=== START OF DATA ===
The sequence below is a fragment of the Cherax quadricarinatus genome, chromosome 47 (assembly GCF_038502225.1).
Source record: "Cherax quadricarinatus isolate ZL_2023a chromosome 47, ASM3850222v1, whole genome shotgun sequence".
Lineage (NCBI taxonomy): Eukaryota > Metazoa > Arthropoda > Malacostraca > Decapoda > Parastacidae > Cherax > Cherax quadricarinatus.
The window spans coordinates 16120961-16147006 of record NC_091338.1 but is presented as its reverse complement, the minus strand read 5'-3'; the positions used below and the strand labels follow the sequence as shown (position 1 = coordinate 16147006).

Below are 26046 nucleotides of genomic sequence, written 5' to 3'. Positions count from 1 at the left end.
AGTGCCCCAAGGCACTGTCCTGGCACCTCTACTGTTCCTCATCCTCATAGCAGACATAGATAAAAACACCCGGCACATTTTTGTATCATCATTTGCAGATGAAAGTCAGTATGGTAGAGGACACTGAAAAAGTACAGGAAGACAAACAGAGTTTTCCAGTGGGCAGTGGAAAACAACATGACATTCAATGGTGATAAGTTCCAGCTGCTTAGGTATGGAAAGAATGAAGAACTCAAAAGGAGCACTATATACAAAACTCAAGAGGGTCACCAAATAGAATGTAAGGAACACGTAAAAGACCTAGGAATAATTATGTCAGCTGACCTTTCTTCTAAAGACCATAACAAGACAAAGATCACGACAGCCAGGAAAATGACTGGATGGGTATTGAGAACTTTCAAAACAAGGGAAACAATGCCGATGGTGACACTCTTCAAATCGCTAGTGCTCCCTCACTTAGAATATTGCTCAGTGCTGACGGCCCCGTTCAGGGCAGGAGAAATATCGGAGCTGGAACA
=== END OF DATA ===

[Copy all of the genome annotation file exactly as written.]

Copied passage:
The sequence below is a fragment of the Cherax quadricarinatus genome, chromosome 47 (assembly GCF_038502225.1).
Source record: "Cherax quadricarinatus isolate ZL_2023a chromosome 47, ASM3850222v1, whole genome shotgun sequence".
Lineage (NCBI taxonomy): Eukaryota > Metazoa > Arthropoda > Malacostraca > Decapoda > Parastacidae > Cherax > Cherax quadricarinatus.
The window spans coordinates 16120961-16147006 of record NC_091338.1 but is presented as its reverse complement, the minus strand read 5'-3'; the positions used below and the strand labels follow the sequence as shown (position 1 = coordinate 16147006).

Below are 26046 nucleotides of genomic sequence, written 5' to 3'. Positions count from 1 at the left end.
AGTGCCCCAAGGCACTGTCCTGGCACCTCTACTGTTCCTCATCCTCATAGCAGACATAGATAAAAACACCCGGCACATTTTTGTATCATCATTTGCAGATGAAAGTCAGTATGGTAGAGGACACTGAAAAAGTACAGGAAGACAAACAGAGTTTTCCAGTGGGCAGTGGAAAACAACATGACATTCAATGGTGATAAGTTCCAGCTGCTTAGGTATGGAAAGAATGAAGAACTCAAAAGGAGCACTATATACAAAACTCAAGAGGGTCACCAAATAGAATGTAAGGAACACGTAAAAGACCTAGGAATAATTATGTCAGCTGACCTTTCTTCTAAAGACCATAACAAGACAAAGATCACGACAGCCAGGAAAATGACTGGATGGGTATTGAGAACTTTCAAAACAAGGGAAACAATGCCGATGGTGACACTCTTCAAATCGCTAGTGCTCCCTCACTTAGAATATTGCTCAGTGCTGACGGCCCCGTTCAGGGCAGGAGAAATATCGGAGCTGGAACA